Big science ideas/concepts "Big ideas" is a term often used in science to describe an idea that has had a profound impact on the ways scientists understand and conceptualise the world. Our use of the term is not synonymous with this: we mean the science ideas that the teacher sees as being at the heart of understanding the topic for the particular class under consideration (Smith III & Girod, 2003). (Nevertheless, a big science teaching idea may also be the same as a big science idea.)
What you intend the students to learn about this idea Being specific about what a particular group of students should be able to learn is an important aspect of well developed PCK. In contrast, teachers inexperienced at teaching a topic are often unsure what the students are capable of achieving.
Why it is important for the student to know this In making decisions about what to teach, successful teachers draw on their knowledge of what science content is relevant to students' everyday lives and how the content links with other areas that students study. Related to the latter is "curricular saliency" - how important a particular science idea or topic is to the overall science curriculum (Geddis et al., 1993).
What else you might know about this idea (that you don't intend students to know yet) When selecting what to teach, teachers often make difficult decisions about which content should be omitted (Hollon et al., 1991). Indeed, as noted earlier, constructivist perspectives of learning recognise that teaching for understanding takes time, which places limits on the range of what can be taught.
Using knowledge about science and learners to make instructional decisions
Difficulties/ limitations connected with teaching this idea Shulman (1986) considered that teachers' insights into the potential difficulties when teaching a particular topic to the class in question were an important aspect of teachers' PCK.
Knowledge about students' thinking that influences your teaching of this idea This part of the CoRe makes explicit the influence on their decision-making of teachers' experience in teaching this topic. When planning lessons, teachers draw on their knowledge about commonly held ideas about the topic that students bring to class (the importance of which is highlighted by the "alternative conceptions" literature mentioned earlier) and also the usual responses (including level of interest) of students to specific teaching and learning situations.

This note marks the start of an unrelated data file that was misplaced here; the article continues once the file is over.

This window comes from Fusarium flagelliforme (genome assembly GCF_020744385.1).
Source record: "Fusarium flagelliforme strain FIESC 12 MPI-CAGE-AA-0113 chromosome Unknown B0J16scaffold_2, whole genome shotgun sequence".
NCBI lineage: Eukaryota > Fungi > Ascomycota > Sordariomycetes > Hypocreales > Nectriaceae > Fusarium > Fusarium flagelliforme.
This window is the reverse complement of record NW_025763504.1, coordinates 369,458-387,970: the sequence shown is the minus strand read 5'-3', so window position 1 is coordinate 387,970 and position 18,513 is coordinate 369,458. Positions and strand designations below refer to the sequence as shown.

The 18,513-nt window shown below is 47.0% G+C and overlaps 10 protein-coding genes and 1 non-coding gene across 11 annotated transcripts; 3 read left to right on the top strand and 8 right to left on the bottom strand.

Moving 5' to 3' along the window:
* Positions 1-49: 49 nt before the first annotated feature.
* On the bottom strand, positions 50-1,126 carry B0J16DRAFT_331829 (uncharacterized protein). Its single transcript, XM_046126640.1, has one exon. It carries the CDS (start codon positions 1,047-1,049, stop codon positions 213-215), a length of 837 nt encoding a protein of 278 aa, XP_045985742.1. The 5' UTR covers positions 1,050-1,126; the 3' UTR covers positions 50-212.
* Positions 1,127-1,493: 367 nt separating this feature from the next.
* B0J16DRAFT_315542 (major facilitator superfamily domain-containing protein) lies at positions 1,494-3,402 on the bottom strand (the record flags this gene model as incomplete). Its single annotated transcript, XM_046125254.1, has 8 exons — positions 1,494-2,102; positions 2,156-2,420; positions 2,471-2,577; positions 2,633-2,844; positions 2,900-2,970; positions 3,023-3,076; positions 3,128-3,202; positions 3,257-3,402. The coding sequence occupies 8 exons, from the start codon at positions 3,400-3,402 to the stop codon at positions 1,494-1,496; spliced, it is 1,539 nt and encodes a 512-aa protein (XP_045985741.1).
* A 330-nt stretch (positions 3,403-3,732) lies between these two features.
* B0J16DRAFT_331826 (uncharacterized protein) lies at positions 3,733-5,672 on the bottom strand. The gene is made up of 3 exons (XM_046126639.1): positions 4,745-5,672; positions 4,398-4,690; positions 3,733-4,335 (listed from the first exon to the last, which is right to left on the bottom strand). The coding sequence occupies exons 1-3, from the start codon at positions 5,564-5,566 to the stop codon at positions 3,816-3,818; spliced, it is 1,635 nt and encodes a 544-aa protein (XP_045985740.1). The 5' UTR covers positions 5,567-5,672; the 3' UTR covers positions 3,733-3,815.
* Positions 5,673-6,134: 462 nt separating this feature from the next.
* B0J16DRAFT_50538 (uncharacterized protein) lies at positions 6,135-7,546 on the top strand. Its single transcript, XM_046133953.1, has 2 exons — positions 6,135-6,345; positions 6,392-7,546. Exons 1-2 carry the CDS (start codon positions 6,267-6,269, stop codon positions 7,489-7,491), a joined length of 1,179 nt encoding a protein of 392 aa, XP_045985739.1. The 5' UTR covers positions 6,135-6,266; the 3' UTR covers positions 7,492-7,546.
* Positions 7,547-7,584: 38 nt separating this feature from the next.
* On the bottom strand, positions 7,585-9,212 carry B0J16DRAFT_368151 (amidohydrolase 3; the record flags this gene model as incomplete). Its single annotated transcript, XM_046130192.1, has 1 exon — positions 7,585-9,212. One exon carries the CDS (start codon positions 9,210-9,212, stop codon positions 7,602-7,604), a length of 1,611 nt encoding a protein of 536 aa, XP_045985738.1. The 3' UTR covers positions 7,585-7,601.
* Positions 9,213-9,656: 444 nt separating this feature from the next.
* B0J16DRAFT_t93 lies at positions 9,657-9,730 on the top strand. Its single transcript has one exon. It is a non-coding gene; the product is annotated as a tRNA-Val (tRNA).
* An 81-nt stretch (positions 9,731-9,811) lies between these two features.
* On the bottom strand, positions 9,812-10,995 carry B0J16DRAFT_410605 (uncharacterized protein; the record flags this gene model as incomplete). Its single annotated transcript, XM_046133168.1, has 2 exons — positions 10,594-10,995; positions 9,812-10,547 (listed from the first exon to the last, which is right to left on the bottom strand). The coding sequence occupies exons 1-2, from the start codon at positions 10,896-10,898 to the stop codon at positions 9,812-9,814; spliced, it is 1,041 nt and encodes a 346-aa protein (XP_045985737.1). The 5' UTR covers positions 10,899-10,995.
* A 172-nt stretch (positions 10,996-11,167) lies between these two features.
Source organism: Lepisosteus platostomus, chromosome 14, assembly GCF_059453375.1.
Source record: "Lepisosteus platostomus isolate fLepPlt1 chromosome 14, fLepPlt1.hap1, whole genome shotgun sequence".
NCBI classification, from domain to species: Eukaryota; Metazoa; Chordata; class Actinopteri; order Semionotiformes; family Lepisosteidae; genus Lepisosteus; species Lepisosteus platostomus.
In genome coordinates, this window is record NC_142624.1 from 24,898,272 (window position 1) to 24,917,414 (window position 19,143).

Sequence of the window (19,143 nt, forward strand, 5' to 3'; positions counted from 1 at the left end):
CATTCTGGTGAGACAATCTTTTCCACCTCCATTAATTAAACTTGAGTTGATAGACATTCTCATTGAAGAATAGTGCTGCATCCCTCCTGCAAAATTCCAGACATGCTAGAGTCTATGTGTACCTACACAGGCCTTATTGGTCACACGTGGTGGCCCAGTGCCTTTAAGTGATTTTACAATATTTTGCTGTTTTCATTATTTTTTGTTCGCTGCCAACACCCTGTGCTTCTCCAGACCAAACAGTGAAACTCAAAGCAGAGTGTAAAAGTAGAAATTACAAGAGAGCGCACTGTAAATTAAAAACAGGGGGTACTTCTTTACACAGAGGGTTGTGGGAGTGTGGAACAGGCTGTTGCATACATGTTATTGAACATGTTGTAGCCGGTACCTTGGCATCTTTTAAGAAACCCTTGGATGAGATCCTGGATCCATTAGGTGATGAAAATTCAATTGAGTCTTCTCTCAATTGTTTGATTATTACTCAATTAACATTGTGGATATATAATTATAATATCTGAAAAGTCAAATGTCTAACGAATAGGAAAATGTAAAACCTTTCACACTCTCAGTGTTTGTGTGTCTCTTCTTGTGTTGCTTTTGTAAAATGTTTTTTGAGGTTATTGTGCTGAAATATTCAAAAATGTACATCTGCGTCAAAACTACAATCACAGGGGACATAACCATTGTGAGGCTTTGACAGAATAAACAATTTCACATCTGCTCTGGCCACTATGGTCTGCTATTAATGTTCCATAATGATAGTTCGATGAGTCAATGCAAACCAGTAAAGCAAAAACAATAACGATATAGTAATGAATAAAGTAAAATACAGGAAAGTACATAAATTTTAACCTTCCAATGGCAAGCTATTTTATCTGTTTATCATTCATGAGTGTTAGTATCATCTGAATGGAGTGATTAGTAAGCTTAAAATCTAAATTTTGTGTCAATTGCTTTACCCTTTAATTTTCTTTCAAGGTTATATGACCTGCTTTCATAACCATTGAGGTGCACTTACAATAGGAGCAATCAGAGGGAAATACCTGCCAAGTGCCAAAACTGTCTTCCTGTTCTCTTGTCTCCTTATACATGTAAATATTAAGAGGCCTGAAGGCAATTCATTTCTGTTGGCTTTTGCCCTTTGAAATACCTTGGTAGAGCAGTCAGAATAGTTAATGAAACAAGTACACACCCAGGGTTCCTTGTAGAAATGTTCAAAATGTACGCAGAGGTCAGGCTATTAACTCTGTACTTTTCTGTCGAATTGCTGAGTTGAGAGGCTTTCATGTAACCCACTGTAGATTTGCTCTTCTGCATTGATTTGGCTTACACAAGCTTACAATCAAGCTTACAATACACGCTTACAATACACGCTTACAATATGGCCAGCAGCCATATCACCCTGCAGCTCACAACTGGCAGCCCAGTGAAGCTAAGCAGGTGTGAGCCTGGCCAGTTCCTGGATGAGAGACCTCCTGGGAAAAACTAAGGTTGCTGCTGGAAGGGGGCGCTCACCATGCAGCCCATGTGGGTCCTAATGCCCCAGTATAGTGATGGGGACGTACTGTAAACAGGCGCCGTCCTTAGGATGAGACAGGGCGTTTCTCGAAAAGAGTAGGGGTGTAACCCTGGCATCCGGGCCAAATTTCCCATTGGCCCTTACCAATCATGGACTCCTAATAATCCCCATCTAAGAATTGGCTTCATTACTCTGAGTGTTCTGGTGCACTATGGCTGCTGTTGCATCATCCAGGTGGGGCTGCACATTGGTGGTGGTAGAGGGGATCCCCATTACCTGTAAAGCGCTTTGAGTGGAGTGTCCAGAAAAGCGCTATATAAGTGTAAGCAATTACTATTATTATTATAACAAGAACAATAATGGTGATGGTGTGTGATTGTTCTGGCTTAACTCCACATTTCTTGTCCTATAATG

Other factors that influence your teaching of this idea Contextual knowledge about students and general pedagogical knowledge that influences the teaching approach are indicated in this part of the CoRe.
Teaching procedures (and particular reasons for using these to engage with this idea) The term "procedures" is used in the sense of that in the PEEL project (Baird & Northfield, 1992): it acknowledges that from a constructivist perspective, student change in terms of learning is gradual and involves the student's active engagement with the science ideas under consideration. Teaching procedures cannot guarantee learning: rather their purpose from a constructivist perspective is to influence student thinking in ways that promote better understanding of science ideas (Leach & Scott, 1999).
Specific ways of ascertaining students understanding or confusion around this idea Teachers need to constantly monitor the progress of students' understanding so that they can determine the effectiveness of their teaching of the topic and plan future lessons. While summative assessment is usually explicit, teachers' formative assessment is often unacknowledged and implicit, and probably more specific to the topic being studied.